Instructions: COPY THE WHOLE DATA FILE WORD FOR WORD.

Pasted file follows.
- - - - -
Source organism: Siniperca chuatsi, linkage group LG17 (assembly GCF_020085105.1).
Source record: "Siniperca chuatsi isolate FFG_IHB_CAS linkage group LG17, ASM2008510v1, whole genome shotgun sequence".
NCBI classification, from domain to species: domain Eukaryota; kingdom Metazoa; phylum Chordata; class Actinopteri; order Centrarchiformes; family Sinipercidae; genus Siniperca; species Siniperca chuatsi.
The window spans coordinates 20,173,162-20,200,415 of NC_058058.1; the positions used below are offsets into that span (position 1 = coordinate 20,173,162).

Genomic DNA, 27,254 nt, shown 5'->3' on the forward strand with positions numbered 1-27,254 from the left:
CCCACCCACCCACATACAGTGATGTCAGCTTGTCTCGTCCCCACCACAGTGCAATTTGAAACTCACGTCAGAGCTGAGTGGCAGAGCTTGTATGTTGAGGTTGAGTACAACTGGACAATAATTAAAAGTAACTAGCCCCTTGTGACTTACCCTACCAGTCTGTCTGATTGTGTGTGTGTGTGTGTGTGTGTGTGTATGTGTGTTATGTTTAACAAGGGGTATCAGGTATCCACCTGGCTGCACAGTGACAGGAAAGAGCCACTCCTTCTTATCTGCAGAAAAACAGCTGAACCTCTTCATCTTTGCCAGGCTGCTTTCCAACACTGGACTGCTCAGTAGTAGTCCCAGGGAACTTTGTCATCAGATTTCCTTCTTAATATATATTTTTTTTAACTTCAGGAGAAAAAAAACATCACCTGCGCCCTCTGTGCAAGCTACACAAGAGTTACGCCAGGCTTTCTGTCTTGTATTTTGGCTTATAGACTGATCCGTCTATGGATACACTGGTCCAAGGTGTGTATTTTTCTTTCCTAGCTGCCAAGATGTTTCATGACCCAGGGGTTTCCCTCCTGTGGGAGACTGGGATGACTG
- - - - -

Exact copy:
Source organism: Siniperca chuatsi, linkage group LG17 (assembly GCF_020085105.1).
Source record: "Siniperca chuatsi isolate FFG_IHB_CAS linkage group LG17, ASM2008510v1, whole genome shotgun sequence".
NCBI classification, from domain to species: domain Eukaryota; kingdom Metazoa; phylum Chordata; class Actinopteri; order Centrarchiformes; family Sinipercidae; genus Siniperca; species Siniperca chuatsi.
The window spans coordinates 20,173,162-20,200,415 of NC_058058.1; the positions used below are offsets into that span (position 1 = coordinate 20,173,162).

Genomic DNA, 27,254 nt, shown 5'->3' on the forward strand with positions numbered 1-27,254 from the left:
CCCACCCACCCACATACAGTGATGTCAGCTTGTCTCGTCCCCACCACAGTGCAATTTGAAACTCACGTCAGAGCTGAGTGGCAGAGCTTGTATGTTGAGGTTGAGTACAACTGGACAATAATTAAAAGTAACTAGCCCCTTGTGACTTACCCTACCAGTCTGTCTGATTGTGTGTGTGTGTGTGTGTGTGTGTGTATGTGTGTTATGTTTAACAAGGGGTATCAGGTATCCACCTGGCTGCACAGTGACAGGAAAGAGCCACTCCTTCTTATCTGCAGAAAAACAGCTGAACCTCTTCATCTTTGCCAGGCTGCTTTCCAACACTGGACTGCTCAGTAGTAGTCCCAGGGAACTTTGTCATCAGATTTCCTTCTTAATATATATTTTTTTTAACTTCAGGAGAAAAAAAACATCACCTGCGCCCTCTGTGCAAGCTACACAAGAGTTACGCCAGGCTTTCTGTCTTGTATTTTGGCTTATAGACTGATCCGTCTATGGATACACTGGTCCAAGGTGTGTATTTTTCTTTCCTAGCTGCCAAGATGTTTCATGACCCAGGGGTTTCCCTCCTGTGGGAGACTGGGATGACTG